Sunday, November 6, 2011

Who Is Your Family?

I'm blessed to still have both my parents, and loving siblings.
I've lived far from them most of my adult life, and miss them.
As a young mother without close family,
I came to value their phone calls, visits, and gifts sent in the mail.
I needed that contact. It fed my soul.
It still does.

Family support is essential.

Because of distance, I was forced to look around me for the hugs and love I missed.
In-laws took over for the dearth of my own family.
Friends, organizations, critique groups, book clubs, co-workers,
and neighbors have all filled some of that need for unconditional acceptance.

As humans, we need to connect to others.
It's part of our make-up.
Primates live in communities, not alone.
Community keeps us alive and well.

In the 1980's, a study was done in a small Pennsylvania town.
These people maintained their bacon, sausage, and high fat consumption,
verses a group outside the town restricting their diets.
The purpose of the study was to prove how limitting fat can prolong your life.

It was a dismal failure.

At the end of ten years, those stuffing themselves with brats and beer had less heart disease,
fewer heart attacks, and when they did succumb to a cardiac episode, they recovered faster.
Years later, more of the gravy munchers were still alive.

Why? It went against all the science.

The researchers decided to study this small town.
What was different?


They found a close knit community.
They took care of each other and supported through illness.
They talked often, hugged, loved and cried together.

They were family.

The conclusion asstounded the pencile pushing intellects.
People need love and support of others more than a pill.
A doctor prescribes three hugs and a good laugh with friends as your cure.

If you don't have the unconditional love of close family,
follow the precepts of the Pennsylvania town and make everyone your family.
You have ample brothers, sisters, parents when you open your eyes and heart.
There is love to be shared everywhere,
and I've yet to meet anyone who refused a hug when offered.
I  hug.

Talk to people, share your hurts and joys and connect.
Be open and honest.

Be family.

The holidays bring family to mind.
Relationship is the healer, connection the balm to our souls.
This week, take a look at who you call family and add to that list.
If you lack a mother, befriend someone.
Think of the movie, Fried Green Tomatoes.

Family is there when we're willing to open our circle and love.
Give at least one hug every day.
Tell someone they matter.
Do some kindness.
Call someone to say you miss them.
Laugh over dinner with friends.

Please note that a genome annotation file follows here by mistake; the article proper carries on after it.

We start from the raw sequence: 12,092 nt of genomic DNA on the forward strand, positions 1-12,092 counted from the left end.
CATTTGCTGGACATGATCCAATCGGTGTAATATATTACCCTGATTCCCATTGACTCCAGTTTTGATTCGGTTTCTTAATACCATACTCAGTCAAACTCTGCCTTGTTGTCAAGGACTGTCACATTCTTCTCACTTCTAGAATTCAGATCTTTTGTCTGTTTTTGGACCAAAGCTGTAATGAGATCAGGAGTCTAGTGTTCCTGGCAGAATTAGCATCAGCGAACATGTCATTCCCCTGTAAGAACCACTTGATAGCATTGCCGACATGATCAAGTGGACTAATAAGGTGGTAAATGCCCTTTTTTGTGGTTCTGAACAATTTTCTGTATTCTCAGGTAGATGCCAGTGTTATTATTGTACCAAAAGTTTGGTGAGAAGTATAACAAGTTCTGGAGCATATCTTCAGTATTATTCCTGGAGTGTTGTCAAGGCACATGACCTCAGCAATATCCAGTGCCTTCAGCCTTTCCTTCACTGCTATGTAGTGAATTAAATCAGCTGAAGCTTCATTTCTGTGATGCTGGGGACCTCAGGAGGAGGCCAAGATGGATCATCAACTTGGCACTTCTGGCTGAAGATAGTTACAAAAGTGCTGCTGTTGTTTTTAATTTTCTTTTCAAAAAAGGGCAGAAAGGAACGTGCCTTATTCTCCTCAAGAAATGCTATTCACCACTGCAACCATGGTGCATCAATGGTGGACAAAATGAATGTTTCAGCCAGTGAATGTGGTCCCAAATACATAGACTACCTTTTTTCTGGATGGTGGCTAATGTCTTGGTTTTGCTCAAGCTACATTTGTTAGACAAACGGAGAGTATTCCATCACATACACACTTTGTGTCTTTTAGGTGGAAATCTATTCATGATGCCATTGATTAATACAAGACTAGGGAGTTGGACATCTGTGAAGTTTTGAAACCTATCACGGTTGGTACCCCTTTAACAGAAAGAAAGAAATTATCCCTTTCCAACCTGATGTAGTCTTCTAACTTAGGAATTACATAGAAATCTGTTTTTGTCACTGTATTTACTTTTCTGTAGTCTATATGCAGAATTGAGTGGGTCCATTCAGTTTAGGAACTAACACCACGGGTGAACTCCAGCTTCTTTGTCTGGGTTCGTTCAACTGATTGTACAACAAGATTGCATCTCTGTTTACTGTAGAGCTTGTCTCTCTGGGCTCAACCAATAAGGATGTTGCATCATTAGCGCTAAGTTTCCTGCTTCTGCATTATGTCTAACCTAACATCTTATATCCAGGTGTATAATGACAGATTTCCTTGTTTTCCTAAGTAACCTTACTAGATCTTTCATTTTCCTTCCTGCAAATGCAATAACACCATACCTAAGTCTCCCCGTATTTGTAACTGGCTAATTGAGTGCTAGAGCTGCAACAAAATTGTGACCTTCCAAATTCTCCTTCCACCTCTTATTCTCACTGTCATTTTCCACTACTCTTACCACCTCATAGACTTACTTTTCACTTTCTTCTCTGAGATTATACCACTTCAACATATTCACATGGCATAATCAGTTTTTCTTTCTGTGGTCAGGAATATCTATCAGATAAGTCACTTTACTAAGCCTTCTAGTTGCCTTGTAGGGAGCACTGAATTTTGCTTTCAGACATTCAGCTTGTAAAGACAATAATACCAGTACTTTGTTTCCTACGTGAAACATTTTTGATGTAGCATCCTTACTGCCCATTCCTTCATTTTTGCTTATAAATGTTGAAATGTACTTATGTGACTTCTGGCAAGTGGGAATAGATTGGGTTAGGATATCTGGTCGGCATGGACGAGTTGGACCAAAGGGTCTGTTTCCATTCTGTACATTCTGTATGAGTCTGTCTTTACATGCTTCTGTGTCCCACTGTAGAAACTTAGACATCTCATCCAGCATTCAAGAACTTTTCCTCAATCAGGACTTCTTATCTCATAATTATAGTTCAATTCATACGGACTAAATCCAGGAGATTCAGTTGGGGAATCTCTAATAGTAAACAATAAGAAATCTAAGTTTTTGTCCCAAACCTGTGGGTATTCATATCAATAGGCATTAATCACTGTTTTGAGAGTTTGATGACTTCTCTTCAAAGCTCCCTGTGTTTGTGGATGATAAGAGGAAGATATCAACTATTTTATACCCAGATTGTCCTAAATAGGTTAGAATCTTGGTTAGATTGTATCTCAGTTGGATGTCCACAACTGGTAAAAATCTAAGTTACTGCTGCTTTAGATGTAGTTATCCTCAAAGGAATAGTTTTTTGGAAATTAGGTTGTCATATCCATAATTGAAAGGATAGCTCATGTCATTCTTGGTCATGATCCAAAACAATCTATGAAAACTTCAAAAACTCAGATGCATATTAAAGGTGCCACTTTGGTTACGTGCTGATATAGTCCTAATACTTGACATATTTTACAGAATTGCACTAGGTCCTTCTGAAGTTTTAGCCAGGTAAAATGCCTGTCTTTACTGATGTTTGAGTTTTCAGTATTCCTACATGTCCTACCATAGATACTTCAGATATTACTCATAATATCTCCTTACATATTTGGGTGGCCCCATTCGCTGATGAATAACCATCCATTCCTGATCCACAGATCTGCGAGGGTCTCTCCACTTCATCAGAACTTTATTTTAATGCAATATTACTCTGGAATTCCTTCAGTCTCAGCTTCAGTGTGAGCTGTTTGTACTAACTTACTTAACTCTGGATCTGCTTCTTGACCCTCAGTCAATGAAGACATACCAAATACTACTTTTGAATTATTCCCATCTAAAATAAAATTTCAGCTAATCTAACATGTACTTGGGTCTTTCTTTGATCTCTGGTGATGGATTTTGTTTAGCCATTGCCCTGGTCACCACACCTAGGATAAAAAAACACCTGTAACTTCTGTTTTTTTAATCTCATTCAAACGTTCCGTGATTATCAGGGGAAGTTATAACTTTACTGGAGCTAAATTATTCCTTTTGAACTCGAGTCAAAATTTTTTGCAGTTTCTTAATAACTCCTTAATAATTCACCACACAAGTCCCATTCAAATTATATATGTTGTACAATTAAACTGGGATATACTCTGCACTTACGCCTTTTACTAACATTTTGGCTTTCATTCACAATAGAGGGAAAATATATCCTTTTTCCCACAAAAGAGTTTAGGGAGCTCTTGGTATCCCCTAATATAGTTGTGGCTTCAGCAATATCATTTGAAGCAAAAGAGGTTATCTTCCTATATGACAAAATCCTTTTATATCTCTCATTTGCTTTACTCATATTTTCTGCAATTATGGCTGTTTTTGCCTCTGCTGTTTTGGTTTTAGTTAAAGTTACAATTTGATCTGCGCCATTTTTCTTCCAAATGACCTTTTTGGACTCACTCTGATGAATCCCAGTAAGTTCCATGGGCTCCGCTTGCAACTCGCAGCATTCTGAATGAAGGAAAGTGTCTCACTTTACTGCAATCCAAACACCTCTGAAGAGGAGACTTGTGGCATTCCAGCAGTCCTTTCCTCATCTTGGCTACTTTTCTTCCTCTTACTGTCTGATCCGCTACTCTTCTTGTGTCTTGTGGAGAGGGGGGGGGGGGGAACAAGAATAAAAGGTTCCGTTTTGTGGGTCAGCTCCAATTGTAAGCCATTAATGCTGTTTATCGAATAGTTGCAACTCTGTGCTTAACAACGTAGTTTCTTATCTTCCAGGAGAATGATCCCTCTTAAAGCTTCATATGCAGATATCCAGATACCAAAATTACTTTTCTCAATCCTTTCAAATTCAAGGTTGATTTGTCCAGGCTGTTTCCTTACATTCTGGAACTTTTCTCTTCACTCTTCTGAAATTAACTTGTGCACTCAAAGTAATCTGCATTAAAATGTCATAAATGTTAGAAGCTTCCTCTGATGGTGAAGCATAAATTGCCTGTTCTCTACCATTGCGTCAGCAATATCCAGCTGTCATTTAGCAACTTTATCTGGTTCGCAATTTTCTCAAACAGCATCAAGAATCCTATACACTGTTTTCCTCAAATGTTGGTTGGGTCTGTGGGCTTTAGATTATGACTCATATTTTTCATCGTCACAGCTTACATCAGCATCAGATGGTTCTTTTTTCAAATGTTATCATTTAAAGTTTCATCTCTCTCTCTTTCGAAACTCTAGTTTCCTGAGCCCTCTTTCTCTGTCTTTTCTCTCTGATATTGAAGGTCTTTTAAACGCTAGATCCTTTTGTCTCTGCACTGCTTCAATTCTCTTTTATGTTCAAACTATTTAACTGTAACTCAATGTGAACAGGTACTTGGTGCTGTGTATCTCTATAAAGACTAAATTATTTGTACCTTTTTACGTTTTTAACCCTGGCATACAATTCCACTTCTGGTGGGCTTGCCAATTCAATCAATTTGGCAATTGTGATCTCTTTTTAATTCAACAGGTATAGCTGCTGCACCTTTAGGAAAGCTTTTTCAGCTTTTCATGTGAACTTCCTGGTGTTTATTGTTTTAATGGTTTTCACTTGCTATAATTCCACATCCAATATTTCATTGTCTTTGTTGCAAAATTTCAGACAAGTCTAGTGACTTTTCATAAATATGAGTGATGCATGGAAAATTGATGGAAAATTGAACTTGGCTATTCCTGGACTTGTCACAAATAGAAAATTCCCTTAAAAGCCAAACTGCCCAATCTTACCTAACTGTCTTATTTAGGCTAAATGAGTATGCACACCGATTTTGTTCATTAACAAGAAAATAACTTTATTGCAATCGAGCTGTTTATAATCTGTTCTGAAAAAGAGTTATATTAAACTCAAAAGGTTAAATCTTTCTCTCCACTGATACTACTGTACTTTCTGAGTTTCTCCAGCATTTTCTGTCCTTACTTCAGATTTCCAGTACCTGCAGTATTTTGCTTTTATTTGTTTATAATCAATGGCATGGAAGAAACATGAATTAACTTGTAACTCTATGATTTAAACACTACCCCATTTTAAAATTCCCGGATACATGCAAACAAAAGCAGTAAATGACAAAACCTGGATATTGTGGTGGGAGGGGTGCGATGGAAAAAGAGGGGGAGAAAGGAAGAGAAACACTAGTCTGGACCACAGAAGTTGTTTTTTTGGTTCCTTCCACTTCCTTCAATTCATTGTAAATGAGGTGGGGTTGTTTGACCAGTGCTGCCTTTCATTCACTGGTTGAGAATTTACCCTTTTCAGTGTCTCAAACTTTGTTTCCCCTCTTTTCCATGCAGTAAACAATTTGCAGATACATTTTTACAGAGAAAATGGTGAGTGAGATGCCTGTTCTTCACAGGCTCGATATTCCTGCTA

Connect and be whole.
Be one as your family grows with that love and unity.

Tell people in your life that you love them while you can.
Love and family transform us.

Please comment and share your experience.


  1. Wonderfully written, Sandy.

    I can identify with those who move away from home and, through no fault of my own, have surrogate family members. I'm one of the recipients who doesn't refuse one of their hugs...


  2. So true, Sandy! I'm blessed to have my family nearby, but after I published, I saw how important my other "families" are when I received an incredibly outpouring of support from my writing friends, my coworkers, and even my car enthusiast friends! Thanks for the reminder.

  3. I was fascinated by that study too. I remember reading about it (from a Gladwell book maybe?). Connection is definitely important. I am lucky to live fairly close to family, but my friends and church have been a huge source of support as well. In addition, social media has allowed me to reconnect with old friends and make new ones. Great post, Sandy!

  4. Great post! I am very fortunate to have a close knit family and most are close by. My parents moved about 3 hours away 15 years ago, but thank goodness are trying to get moved back here. But, there are others that are family too and are very important even though no blood relation. Family is what you make of it.

  5. Beautiful post, Sandy. As one who has long lived away from my family, it had special meaning for me. This one is a keeper. Thank you.

  6. Superb post, Sandy, and thank you for that. There are six girls in my family and the three older ones don't speak to the three younger ones. It's sad but won't be changing. Instead we three older ones have bonded closer than we would have and I have my husband's family to talk with as well. And, as you said, people don't have to be "blood" relatives to be our family.

  7. Thanks for that wonderful post, Sandy! I just returned from a vacation where I was surrounded by family-- my husband, kids, their spouses and my sister. It was so wonderful and then so hard to see them go again.

  8. Your comment about people not refusing a hug is very true. There are some who aren't comfortable with hugs, I was one of those people once, but became friends with someone who hugged all the time. I got use to it, looked for it and needed it after time. And found myself hugging others and my own relatives more than I had before. Yes, so much better than a pill. Great post.